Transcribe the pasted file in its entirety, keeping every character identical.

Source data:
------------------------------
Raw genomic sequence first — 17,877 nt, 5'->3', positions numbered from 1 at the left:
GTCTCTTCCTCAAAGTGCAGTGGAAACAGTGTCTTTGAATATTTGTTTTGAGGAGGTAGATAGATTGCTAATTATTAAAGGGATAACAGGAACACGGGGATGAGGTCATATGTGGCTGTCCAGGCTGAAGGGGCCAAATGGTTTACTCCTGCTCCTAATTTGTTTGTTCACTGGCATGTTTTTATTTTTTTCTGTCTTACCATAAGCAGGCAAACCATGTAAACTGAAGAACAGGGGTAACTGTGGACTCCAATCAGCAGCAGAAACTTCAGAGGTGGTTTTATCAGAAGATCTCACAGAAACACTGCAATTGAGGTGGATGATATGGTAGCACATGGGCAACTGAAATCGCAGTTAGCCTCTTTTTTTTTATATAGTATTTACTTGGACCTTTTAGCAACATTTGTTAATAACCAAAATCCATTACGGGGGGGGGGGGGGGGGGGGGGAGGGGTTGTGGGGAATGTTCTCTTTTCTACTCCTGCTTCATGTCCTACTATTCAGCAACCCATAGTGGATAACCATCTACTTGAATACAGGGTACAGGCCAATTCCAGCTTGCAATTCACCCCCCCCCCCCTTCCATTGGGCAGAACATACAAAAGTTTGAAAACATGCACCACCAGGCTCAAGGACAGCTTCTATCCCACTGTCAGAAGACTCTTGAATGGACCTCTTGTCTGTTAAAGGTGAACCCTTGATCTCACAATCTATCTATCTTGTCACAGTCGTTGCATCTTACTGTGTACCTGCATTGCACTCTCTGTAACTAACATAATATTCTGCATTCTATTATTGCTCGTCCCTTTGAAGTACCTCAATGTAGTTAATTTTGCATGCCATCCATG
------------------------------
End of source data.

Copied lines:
Raw genomic sequence first — 17,877 nt, 5'->3', positions numbered from 1 at the left:
GTCTCTTCCTCAAAGTGCAGTGGAAACAGTGTCTTTGAATATTTGTTTTGAGGAGGTAGATAGATTGCTAATTATTAAAGGGATAACAGGAACACGGGGATGAGGTCATATGTGGCTGTCCAGGCTGAAGGGGCCAAATGGTTTACTCCTGCTCCTAATTTGTTTGTTCACTGGCATGTTTTTATTTTTTTCTGTCTTACCATAAGCAGGCAAACCATGTAAACTGAAGAACAGGGGTAACTGTGGACTCCAATCAGCAGCAGAAACTTCAGAGGTGGTTTTATCAGAAGATCTCACAGAAACACTGCAATTGAGGTGGATGATATGGTAGCACATGGGCAACTGAAATCGCAGTTAGCCTCTTTTTTTTTATATAGTATTTACTTGGACCTTTTAGCAACATTTGTTAATAACCAAAATCCATTACGGGGGGGGGGGGGGGGGGGGGGAGGGGTTGTGGGGAATGTTCTCTTTTCTACTCCTGCTTCATGTCCTACTATTCAGCAACCCATAGTGGATAACCATCTACTTGAATACAGGGTACAGGCCAATTCCAGCTTGCAATTCACCCCCCCCCCCCTTCCATTGGGCAGAACATACAAAAGTTTGAAAACATGCACCACCAGGCTCAAGGACAGCTTCTATCCCACTGTCAGAAGACTCTTGAATGGACCTCTTGTCTGTTAAAGGTGAACCCTTGATCTCACAATCTATCTATCTTGTCACAGTCGTTGCATCTTACTGTGTACCTGCATTGCACTCTCTGTAACTAACATAATATTCTGCATTCTATTATTGCTCGTCCCTTTGAAGTACCTCAATGTAGTTAATTTTGCATGCCATCCATG